Yemenis rubber-stamp VP as new president

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Separatists in the south are campaigning against the vote but it was not clear who was behind the violence.

A security official said that British ex-parliamentarian Baroness Nicholson was visiting a station in Yemen when it came under a hail of bullets. He said one soldier was slightly injured, speaking on condition of anonymity because he wasn’t authorized to speak to the media. The baroness was whisked out of the area to safety. She could not be reached immediately for comment.

But in the capital, voting was brisk.

Sanaa resident Bushra al-Baadany came to the polling station with her young son.

“I am voting for Hadi as a new leader instead of Saleh because I want change,” she said. “If Hadi is like Saleh, we are ready to have another revolution.”

There are more than 10 million registered voters in this county of 24 million. A large turnout would bolster Mr. Hadi’s mandate and position.

State television played songs praising the president-to-be throughout the day. Ballads with titles such as “Mansour, Son of Yemen” replaced their previously ubiquitous pro-Saleh anthems.

Mr. Hadi is expected to see through the implementation of the power transfer deal. This includes the daunting task of overhauling of powerful security forces, in which a number of key units are controlled by Mr. Saleh’s family members, within six months.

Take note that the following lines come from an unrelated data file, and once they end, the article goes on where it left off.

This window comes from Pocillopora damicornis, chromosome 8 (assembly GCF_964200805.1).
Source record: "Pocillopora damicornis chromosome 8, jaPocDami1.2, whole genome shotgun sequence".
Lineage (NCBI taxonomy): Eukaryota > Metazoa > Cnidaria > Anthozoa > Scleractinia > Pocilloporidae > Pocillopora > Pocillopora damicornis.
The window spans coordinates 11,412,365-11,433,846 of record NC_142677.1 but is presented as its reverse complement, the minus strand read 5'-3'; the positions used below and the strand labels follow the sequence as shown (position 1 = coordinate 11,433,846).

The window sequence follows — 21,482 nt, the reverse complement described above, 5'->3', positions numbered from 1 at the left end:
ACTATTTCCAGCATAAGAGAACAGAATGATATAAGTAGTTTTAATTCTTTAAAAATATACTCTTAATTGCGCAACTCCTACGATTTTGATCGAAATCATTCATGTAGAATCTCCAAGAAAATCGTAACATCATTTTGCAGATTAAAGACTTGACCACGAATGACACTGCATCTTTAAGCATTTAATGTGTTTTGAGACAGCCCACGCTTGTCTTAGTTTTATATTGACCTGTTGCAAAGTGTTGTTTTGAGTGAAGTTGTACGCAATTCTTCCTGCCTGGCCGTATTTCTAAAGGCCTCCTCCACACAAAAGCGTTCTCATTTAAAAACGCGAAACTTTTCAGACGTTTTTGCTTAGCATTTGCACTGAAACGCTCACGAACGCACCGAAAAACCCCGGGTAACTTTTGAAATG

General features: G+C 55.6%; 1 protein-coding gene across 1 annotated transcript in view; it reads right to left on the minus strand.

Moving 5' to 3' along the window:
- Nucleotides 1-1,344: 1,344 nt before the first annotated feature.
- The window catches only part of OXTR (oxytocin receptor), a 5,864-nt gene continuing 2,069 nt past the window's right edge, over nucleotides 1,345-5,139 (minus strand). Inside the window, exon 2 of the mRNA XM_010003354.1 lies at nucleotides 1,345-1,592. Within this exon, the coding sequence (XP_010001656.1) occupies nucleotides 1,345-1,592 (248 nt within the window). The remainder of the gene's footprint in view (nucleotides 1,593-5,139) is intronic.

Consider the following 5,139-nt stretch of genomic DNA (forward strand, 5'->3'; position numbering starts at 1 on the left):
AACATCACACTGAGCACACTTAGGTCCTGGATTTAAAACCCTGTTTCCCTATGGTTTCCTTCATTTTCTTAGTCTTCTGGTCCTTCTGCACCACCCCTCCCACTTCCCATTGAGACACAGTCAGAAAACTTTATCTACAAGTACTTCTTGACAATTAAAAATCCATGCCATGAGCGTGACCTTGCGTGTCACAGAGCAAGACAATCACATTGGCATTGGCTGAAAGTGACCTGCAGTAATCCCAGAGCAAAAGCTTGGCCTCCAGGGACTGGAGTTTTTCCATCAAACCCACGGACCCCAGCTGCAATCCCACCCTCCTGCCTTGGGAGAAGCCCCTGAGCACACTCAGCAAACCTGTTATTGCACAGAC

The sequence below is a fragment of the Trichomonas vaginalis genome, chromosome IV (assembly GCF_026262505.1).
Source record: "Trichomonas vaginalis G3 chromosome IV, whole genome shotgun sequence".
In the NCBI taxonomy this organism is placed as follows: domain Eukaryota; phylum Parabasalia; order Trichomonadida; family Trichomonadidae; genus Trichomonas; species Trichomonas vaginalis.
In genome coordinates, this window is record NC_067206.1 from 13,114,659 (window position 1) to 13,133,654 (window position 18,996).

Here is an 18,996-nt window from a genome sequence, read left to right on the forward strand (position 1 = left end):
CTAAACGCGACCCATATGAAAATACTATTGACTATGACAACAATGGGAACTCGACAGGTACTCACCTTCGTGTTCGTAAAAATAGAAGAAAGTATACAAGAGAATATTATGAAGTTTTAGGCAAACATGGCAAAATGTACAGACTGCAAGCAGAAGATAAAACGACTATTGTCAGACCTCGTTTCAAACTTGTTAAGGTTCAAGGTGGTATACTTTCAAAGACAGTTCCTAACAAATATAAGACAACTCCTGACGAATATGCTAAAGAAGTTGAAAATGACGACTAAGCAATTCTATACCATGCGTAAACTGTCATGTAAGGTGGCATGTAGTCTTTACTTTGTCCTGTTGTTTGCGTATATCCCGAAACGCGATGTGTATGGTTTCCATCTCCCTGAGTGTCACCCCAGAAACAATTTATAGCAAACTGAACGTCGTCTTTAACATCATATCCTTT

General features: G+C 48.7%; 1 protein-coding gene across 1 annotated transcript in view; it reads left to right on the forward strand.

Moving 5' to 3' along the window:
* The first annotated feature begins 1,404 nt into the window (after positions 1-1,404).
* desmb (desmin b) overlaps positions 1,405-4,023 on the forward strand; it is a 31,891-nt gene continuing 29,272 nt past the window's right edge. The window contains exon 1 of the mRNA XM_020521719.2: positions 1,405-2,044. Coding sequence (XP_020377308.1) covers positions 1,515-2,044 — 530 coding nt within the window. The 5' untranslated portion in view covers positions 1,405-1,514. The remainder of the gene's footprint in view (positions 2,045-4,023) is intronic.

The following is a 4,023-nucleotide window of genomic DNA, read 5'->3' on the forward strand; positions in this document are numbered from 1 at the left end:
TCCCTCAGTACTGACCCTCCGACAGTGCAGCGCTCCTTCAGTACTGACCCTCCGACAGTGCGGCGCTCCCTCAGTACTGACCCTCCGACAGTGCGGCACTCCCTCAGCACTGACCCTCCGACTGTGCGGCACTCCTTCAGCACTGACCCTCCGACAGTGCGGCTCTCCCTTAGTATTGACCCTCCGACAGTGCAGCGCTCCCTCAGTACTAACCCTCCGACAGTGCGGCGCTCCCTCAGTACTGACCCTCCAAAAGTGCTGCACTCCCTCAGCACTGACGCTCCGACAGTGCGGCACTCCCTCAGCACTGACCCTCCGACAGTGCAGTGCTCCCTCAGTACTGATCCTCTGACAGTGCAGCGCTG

At the same time, he must oversee the selection of a committee to write the country’s new constitution and initiate an national dialogue between rival parties.

Yemenis first took to the streets to call for Mr. Saleh’s ouster in January 2011, inspired by the uprisings that toppled presidents in Tunisia and Egypt.

Since then, protesters have rallied in huge numbers despite crackdowns by Mr. Saleh’s security forces that have killed more than 200 protesters. Hundreds more have died in armed clashes between armed groups and security forces.

Mr. Saleh will not be the only figure from the past to try to retain his power throughout this process. Gen. Ali Mohsen al-Ahmar, a longtime Saleh ally who defected to the protesters early last year, said Monday that he expects to continue to “serve.” This is likely to upset both Mr. Saleh’s supporters and younger protesters who want to see all the former regime holdovers out of the picture.

“In the current position or another position, I will continue to serve the nation,” Gen. al-Ahmar told Al-Jazeera TV. “Whatever role the state chooses for me, I will serve.”

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El Deeb contributed from Cairo.

Copyright 2014 The Associated Press. All rights reserved. This material may not be published, broadcast, rewritten or redistributed.

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